- Pp. 103-132 (30)

Klaus Gottschalk

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Concluding Remarks to Part II - Section 2

- Pp. 133

Carosena Meola

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An Overview on IR Thermography for Thermo-Fluid-Dynamics

- Pp. 134-164 (31)

Giovanni M. Carlomagno

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Infrared Imaging to Combustion Systems

- Pp. 165-180 (16)

Christophe Allouis and Rocco Pagliara

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Pulse and Lock-In NDT Infrared Active-Source Techniques

- Pp. 181-198 (18)

Ralph A. Rotolante

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Concluding Remarks to Part II - Section 3

- Pp. 199

Carosena Meola

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State of the Art and Perspective of Infrared Thermography Applied to Building Science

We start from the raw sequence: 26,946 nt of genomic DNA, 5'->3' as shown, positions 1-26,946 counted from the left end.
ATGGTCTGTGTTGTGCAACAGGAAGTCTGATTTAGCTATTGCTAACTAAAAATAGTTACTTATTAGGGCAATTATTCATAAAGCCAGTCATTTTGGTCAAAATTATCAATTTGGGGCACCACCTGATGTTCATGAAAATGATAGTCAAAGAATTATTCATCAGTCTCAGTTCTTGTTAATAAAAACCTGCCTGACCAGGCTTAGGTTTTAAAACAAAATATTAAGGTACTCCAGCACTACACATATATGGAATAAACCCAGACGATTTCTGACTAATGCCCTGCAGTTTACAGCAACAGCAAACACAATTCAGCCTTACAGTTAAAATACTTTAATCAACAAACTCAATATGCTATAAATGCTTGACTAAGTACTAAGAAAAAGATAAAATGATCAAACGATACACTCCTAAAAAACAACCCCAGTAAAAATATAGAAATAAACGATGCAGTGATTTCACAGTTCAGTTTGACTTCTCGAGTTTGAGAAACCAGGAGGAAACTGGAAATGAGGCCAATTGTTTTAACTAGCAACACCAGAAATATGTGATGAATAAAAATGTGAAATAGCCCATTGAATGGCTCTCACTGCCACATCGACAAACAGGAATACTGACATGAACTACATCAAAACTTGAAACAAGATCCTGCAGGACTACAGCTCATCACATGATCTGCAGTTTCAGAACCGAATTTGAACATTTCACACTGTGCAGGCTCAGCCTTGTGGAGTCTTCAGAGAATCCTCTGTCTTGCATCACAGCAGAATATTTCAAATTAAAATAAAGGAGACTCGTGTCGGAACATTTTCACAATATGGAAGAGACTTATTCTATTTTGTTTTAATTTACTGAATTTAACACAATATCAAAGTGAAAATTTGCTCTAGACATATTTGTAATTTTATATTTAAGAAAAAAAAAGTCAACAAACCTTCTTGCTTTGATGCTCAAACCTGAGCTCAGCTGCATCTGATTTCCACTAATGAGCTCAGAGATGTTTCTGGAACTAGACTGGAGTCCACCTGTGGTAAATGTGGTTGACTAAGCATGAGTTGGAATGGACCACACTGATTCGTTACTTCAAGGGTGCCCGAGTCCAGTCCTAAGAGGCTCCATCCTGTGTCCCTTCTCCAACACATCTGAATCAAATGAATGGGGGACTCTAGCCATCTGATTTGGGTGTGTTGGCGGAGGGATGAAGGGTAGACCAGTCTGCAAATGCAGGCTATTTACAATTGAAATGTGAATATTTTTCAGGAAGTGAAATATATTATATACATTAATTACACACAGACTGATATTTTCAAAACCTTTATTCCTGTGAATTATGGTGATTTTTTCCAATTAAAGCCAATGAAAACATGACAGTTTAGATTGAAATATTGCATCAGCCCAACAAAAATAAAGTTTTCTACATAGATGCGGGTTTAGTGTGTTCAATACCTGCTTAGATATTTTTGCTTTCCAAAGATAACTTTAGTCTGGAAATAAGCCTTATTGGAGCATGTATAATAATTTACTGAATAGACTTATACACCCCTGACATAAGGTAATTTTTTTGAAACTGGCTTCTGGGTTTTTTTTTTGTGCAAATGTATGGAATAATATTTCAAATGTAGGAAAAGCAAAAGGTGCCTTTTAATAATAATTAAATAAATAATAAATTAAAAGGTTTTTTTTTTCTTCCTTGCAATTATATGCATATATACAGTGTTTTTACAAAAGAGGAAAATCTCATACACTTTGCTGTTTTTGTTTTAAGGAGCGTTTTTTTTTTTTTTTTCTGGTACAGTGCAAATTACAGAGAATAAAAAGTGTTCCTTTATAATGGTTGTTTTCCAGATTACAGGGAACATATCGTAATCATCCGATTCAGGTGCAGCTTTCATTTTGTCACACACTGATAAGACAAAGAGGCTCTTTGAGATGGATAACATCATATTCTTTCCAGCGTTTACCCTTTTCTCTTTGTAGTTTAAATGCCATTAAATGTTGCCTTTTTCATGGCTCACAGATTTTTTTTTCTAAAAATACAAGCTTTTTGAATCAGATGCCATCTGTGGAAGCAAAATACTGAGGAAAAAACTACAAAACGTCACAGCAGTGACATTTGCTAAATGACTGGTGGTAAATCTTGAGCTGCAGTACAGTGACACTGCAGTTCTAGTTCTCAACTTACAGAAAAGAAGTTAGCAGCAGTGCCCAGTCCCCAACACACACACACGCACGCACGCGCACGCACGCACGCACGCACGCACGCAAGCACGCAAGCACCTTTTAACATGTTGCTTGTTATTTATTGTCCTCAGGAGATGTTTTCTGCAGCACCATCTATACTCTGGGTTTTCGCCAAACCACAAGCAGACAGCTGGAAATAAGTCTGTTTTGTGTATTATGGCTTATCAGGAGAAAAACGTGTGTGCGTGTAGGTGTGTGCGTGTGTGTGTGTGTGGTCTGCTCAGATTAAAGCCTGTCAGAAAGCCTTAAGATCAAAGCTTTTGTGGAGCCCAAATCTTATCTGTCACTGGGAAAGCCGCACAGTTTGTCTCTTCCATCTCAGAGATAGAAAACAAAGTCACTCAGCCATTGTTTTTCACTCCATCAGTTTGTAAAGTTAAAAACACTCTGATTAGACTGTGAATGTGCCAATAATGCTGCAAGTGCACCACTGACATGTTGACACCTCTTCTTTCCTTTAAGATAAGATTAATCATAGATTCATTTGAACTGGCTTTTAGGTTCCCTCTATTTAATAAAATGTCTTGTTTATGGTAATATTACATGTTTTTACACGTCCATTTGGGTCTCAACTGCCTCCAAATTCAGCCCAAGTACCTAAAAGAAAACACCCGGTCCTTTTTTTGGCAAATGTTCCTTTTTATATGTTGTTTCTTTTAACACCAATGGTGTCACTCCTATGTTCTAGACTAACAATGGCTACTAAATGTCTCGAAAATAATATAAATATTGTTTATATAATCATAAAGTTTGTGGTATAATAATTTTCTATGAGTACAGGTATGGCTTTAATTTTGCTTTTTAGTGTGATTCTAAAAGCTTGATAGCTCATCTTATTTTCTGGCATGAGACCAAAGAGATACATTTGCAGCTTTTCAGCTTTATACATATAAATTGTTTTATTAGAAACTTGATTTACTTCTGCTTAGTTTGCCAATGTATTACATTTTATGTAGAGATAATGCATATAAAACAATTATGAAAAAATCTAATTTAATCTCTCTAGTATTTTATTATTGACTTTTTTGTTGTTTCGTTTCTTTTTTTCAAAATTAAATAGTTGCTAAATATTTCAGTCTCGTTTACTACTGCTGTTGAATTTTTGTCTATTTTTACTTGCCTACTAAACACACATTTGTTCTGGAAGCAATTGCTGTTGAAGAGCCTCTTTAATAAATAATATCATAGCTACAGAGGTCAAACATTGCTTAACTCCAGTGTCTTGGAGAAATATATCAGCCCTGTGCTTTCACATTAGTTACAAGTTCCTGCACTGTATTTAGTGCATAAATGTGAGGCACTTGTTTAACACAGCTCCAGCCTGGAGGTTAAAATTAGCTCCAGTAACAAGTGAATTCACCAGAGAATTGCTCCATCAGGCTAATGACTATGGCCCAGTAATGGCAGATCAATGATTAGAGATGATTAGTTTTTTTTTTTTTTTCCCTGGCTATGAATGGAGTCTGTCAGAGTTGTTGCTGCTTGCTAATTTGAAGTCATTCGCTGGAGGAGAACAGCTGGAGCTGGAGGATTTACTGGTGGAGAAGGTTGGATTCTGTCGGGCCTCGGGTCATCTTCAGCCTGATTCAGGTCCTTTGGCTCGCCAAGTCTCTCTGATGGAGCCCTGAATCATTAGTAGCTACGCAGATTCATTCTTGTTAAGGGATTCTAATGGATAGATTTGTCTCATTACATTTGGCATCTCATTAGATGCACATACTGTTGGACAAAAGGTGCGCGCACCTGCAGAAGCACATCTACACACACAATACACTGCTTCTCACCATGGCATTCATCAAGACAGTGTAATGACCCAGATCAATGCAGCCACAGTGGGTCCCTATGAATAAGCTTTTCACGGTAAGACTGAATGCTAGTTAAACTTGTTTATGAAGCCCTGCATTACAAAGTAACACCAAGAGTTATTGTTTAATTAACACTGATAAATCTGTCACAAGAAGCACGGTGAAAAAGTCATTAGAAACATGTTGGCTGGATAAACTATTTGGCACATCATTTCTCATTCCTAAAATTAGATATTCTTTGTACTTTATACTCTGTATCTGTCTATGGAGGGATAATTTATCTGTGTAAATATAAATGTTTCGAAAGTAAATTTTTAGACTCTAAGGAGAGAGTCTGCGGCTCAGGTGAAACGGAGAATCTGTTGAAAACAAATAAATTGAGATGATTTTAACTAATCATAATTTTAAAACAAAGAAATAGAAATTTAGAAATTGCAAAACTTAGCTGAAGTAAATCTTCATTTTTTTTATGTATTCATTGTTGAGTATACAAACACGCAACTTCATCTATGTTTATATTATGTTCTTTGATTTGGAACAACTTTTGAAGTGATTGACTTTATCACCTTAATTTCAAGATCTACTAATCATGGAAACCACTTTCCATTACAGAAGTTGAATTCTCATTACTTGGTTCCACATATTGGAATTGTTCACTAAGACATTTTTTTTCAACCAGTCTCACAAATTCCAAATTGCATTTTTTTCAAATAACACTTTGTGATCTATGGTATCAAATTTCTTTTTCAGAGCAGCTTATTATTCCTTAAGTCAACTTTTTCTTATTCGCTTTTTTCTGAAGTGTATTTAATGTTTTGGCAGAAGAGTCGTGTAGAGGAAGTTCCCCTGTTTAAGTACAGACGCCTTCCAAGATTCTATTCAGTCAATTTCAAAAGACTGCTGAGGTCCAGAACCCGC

- Pp. 200-229 (30)

Ermanno Grinzato

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Appendix A

- Pp. 230

Carosena Meola

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Concluding Remarks to Part II - Section 4 and Final Closure

- Pp. 231

Carosena Meola

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Subject Index

- Pp. 232-241 (10)

Carosena Meola

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Foreword